Chinese doctors build an eye institute thanks to Oklahoma City influence and teachings

Doctors at the Dean McGee Eye Institute in Oklahoma City have traveled to China for more than 10 years to help teach doctors in the Sichuan Province. Many eye surgeons in China do not learn the same techniques used in the U.S. about cataracts surgery.
by Jaclyn Cosgrove Published: December 19, 2012
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If you want to make an impact on treatable blindness in a foreign country, you have two main options.

You could take a medical team to the community and perform several surgeries over a week.

“That's a wonderful, wonderful thing to do,” said Dr. Bradley Farris, a professor of ophthalmology at the Dean McGee Eye Institute. “And it will have a very small impact on the community because once you leave, you're done. There's no ongoing help.”

Or you could do what Farris and a team of doctors have been doing for about 10 years.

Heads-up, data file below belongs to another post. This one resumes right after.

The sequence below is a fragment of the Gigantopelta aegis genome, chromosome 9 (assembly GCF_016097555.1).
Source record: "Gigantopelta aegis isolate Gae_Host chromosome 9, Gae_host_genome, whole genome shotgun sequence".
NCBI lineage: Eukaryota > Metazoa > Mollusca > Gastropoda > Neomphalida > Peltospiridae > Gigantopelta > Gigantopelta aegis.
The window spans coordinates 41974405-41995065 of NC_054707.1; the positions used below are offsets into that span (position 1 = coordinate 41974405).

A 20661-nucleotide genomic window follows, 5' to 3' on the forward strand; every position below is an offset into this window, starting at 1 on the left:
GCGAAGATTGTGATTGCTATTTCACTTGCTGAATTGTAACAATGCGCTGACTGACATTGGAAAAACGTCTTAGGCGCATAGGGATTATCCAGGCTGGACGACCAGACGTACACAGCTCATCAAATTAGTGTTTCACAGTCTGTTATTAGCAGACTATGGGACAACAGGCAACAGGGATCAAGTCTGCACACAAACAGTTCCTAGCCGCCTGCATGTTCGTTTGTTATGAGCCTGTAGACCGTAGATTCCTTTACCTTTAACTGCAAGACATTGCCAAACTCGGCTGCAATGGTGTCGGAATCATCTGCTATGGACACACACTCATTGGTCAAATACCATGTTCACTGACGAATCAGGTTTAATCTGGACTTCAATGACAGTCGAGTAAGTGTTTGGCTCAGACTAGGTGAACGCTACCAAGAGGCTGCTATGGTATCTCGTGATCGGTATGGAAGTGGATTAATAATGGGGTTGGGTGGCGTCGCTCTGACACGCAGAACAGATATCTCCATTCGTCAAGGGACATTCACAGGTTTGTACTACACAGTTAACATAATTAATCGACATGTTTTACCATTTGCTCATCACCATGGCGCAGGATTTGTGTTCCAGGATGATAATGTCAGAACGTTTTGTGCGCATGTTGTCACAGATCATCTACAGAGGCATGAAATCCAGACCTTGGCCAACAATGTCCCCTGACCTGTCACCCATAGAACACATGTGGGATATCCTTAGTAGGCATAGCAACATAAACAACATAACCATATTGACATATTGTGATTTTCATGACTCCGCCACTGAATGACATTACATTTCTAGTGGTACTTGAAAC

Farris and other doctors with the Dean McGee Eye Institute have been traveling to China's Sichuan province for more than 10 years to teach and share surgical practices.

About 90 million people live in the province. Of that, an estimated 1 million people are blind from cataracts, a clouding of the lens in the eye that affects vision, according to the National Eye Institute.

“Blind meaning they can't work, they can't work on a farm, they can't work in the rural areas, they can't work anywhere, and a simple 15-minute cataract procedure could restore vision and restore their ability to work,” Farris said.

In 2001, doctors from the institute traveled to China and saw the need for more surgeons to address treatable blindness in the region.

Originally, the doctors planned the trip simply to perform cataracts surgery for people in the Sichuan Province.

But it became clear that the medical education system in China wasn't training enough surgeons to address the need for ophthalmological care.

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by Jaclyn Cosgrove
Medical and Health Reporter
Jaclyn Cosgrove writes about health, medicine and fitness, among other things. She graduated from Oklahoma State University with a news-editorial and broadcast production degree. Outside of work, she enjoys riding her bike, taking pictures of...
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With the economic growth in China, they have the resources to really move the medical system forward in a very meaningful way, and we would like to be part of that, if we can.”

Dr. Gregory Skuta,
president of Dean

McGee Eye Institute

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